Scouting has come a long way from taking hikes and tying knots.
Blood spatter and ziplining?
West Virginia University will be offering those activities to the 32,000 or so Scouts swarming in from all corners of the country for the 2013 National Scout Jamboree in Mount Hope.
The Jamboree, hosted by the Boy Scouts of America every four years, will run July 15-24 and will mark the first to be held at its new permanent home—10,600 acres of an outdoor lover’s playland at the Summit Bechtel Family National Scout Reserve nestled in southern West Virginia.
When the Boy Scouts of America purchased the property in 2009, WVU saw a golden opportunity to partner up with one of the largest youth organizations in the United States, said Gerald Lang, of WVU Research, who is overseeing the University’s involvement.
The state’s land-grant, flagship University will play a heavy role in the 2013 Jamboree by hosting three main attractions: A forensic science tent, a cycling station and the almighty zipline.
In between all of the whitewater rafting and mountain biking, Scouts will learn about WVU and have fun in the process.
Lang said the Scout organization wanted WVU to showcase its forensic sciences program. It will – with 11 different activities representing seven different forensic disciplines – all under one big, gold and blue tent.
The exercises will involve alternate light source applications, biometrics, bloodstain pattern analysis, digital evidence, fingerprints, footwear, firearms and tool marks. Each exercise will take two to three minutes to complete, and if Scouts complete four or more exercises, they’ll receive a nifty patch from WVU.
“Television forensic science (shows such as CSI and NCIS) is frequently misrepresented, factually incorrect and glamorized for television ratings purposes,” said Chris Bily, instructional coordinator, Forensic and Investigative Science. “This will provide the Scouts with the opportunity to experience forensic science in a meaningful and realistic way, and in doing so, it will open their mind’s eye to the possibility of pursuing forensic science as a career.”
Up to 5,000 Scouts could go through the WVU forensics tent each day.
“The Scouts participating in the Jamboree are of the age that they will begin to be thinking about possible career interests and college choices,” Bily added. “The activities in the forensic science tent are high interest, visually appealing and are expected to generate a great deal of interest in the Forensic and Investigative Sciences and Biometrics programs offered by WVU.”
If blood and DNA is a bit icky for some Scouts, other outdoor adventures will be a plenty.
Scouts can embark on 36 miles of downhill mountain biking. But before they zoom down on their bikes, they’ll have an opportunity to study the science of cycling at another WVU station.
Want to know how much energy is expended in pedaling a bike? How much contact do the tires actually have with the surface? How do the gears work?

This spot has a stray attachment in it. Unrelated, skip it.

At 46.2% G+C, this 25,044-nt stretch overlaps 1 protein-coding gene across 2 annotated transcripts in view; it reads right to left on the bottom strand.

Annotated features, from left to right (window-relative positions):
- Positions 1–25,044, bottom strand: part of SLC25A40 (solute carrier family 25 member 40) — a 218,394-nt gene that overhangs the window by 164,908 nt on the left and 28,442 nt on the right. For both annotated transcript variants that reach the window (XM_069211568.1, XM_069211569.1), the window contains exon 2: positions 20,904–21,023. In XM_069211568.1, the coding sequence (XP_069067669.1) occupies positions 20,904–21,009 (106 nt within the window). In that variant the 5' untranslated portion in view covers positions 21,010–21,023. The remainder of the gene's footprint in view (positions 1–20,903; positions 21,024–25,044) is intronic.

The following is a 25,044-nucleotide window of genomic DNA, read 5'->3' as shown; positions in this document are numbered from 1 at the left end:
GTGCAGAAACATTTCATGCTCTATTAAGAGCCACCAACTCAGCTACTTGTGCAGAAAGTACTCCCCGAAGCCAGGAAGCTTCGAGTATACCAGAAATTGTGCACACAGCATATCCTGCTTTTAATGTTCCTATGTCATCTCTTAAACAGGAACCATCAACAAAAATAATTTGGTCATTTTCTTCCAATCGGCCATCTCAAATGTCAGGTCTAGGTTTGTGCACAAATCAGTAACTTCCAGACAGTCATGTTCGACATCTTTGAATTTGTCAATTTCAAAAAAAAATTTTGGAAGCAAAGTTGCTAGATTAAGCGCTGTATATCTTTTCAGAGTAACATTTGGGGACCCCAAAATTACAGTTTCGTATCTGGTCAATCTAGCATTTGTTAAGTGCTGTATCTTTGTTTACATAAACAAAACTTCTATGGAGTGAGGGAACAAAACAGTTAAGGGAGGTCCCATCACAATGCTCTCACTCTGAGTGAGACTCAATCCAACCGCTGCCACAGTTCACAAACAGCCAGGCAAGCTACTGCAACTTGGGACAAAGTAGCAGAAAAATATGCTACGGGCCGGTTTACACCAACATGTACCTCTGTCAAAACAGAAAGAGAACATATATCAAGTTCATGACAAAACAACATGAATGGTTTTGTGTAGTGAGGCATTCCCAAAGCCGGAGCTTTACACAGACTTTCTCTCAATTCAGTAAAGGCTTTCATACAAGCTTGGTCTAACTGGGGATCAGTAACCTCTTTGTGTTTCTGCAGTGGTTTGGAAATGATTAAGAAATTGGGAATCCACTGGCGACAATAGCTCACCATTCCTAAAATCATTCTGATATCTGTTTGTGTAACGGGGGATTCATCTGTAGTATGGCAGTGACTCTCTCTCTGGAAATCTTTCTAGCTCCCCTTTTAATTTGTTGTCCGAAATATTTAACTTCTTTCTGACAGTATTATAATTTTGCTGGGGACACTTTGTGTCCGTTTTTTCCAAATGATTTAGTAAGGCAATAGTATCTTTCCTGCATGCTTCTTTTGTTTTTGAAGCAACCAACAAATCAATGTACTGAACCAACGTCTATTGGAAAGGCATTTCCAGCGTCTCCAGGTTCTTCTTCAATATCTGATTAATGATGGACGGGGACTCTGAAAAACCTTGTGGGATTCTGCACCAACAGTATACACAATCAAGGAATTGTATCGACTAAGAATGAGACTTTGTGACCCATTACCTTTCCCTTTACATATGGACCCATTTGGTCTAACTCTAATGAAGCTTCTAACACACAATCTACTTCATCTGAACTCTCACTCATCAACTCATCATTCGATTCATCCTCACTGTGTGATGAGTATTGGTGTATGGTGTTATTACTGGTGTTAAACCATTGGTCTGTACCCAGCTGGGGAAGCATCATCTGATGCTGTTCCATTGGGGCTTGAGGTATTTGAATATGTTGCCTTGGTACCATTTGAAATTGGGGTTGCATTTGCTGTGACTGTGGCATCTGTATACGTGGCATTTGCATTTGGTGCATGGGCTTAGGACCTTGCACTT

Those are the sorts of questions that will be addressed at the cycling tent.
Also on display at the cycling station will be WVU’s human-powered vehicle, a three-wheeled vehicle created by engineering students.
“We hope to bring to Scouts the science behind these high-adventure activities,” Lang said.
Then there’s what could possibly be the most breathtaking attraction at the Jamboree: the zipline.
In May, the University unveiled a new canopy tour, a network of four ziplines connected to trees in the WVU Research Forest. It is the first of its kind owned and operated at a university, and is a joint project of Adventure WV, the WVU Division of Forestry & Natural Resources and Bonsai Design, a private company that builds custom-designed zipline courses.
Lang expects 3,000 Scouts will get to glide through the air on a 3,200-foot long zipline at the Jamboree.
But the zipline’s presence will be worth more than just a ‘weeeeeee’ moment. Beforehand, Scouts will predict their own maximum speed – through a mathematical procedure – soaring down the zipline. The skills executed in the tour include understanding and using the Pythagorean Theorem and Newton’s second law of motion.
A radar gun will be used to record the actual speed of the zipliners, Lang said, and then the Scouts can compare their prediction to the result.
Lang, a former Boy Scout himself, expects a positive turnout for the Scouts and for WVU.
“What we did in my day was a lot of hiking and camping,” he said. “Camps were modest. But this Jamboree is a great adventure.”
WVU’s involvement in the Jamboree also serves as a testament to the University’s dedication to its land-grant mission.
“Our participation is part of our land-grant mission of public outreach,” Lang said. “We should be present and we are going to be present, in a dominant way.
“And while we’re there, we hope these Scouts, who are coming to West Virginia from all over the country, will consider West Virginia University when it’s time to pick a college.”
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